Bryan Vuorela, Plaintiff-appellant, v. State of Maryland; Montgomery County States Attorneygeneral; Robert Dean, Defendants-appellees, 867 F.2d 610 (4th Cir. 1989)Annotate this Case
Bryan Vuorela, appellant pro se.
Mark Ralph Davis (Office of the Attorney General of Virginia); Ronald Mark Levitan (Office of the Attorney General of Maryland), for appellees.
Before JAMES DICKSON PHILLIPS, SPROUSE and WILKINS, Circuit Judges.
Bryan Vuorela, a Virginia inmate, claims that he is entitled to a speedy probation-revocation hearing arising from a Maryland probation-violation detainer. Vuorela bases his 42 U.S.C. § 1983 claim on the Interstate Agreement on Detainers (IAD) and the 14th Amendment. We reject both of Vuroela's claims based on the Court's recent decision in Carchman v. Nash, 473 U.S. 716 (1985).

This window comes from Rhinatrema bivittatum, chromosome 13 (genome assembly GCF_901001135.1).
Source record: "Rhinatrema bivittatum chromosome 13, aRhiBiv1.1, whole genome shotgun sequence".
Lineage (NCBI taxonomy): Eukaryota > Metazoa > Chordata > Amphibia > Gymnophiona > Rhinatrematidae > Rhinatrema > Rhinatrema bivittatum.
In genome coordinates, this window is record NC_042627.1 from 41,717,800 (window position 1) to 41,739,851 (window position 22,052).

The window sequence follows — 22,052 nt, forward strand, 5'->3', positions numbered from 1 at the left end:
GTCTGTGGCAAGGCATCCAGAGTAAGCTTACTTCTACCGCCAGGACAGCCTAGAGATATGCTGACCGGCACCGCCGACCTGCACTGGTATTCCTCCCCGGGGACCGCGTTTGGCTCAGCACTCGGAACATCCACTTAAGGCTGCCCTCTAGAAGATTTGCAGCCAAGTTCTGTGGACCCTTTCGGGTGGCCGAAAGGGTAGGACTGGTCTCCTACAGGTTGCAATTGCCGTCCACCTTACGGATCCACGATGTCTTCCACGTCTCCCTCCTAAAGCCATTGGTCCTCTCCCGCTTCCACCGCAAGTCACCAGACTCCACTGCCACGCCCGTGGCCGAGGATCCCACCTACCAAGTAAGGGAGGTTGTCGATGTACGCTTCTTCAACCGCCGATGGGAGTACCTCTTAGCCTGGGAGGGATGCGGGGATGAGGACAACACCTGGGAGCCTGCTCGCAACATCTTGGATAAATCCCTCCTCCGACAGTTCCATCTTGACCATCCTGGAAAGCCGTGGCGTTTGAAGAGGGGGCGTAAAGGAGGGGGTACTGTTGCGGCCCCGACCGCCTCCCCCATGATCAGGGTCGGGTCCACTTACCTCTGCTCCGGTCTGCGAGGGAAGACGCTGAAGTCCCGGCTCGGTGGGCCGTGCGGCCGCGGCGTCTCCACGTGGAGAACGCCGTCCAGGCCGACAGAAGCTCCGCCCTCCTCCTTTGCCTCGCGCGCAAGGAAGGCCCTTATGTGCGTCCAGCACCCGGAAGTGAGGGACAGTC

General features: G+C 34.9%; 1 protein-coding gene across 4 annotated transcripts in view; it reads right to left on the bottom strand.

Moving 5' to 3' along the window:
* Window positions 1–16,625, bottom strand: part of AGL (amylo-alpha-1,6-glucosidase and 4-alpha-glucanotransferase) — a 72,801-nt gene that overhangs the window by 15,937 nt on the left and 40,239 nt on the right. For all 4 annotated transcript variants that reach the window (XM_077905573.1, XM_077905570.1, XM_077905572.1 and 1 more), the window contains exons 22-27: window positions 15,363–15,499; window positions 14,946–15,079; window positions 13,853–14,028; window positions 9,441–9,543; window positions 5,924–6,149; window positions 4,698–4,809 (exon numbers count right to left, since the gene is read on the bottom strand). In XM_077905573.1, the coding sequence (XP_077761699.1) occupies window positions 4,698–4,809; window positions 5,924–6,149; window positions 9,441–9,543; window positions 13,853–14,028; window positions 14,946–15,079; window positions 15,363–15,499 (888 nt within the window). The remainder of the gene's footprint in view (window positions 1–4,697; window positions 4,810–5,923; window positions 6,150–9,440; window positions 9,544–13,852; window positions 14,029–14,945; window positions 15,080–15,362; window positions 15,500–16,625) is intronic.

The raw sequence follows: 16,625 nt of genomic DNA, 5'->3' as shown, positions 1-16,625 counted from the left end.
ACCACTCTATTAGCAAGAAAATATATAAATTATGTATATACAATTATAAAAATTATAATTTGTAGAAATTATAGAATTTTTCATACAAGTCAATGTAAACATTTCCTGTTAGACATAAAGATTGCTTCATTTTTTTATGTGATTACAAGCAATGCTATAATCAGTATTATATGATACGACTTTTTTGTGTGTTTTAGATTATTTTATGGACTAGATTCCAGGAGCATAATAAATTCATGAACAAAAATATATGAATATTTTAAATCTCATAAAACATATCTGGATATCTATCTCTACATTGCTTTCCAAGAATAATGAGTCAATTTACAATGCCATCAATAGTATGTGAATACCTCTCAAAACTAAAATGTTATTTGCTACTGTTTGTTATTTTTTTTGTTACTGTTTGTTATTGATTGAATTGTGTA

In Carchman, the Court expressly rejected the argument that Article III of the IAD applies to detainers for probation violations. The Court based its decision in the language of the IAD id. at 724-26, the legislative history of the IAD, id. at 726-29, and the underlying purposes of the IAD. Id at 729-34. Thus, Carchman compels us to reject Vuorela's claim based on the IAD.
Likewise, Carchman makes clear that there is no constitutional right to a speedy probation-revocation hearing. 473 U.S. at 731 n. 10 (" [t]his Court has never held ... that a prisoner subject to a probation-violation detainer has a constitutional right to a speedy probation-revocation hearing"). See also Moody v. Daggett, 429 U.S. 78 (1976). Therefore, Vuorela does not raise any constitutional deprivation.
Based on the foregoing, we affirm the dismissal of Vuorela's complaint. We dispense with oral argument because the facts and legal contentions are adequately presented and oral argument would not aid the decisional process.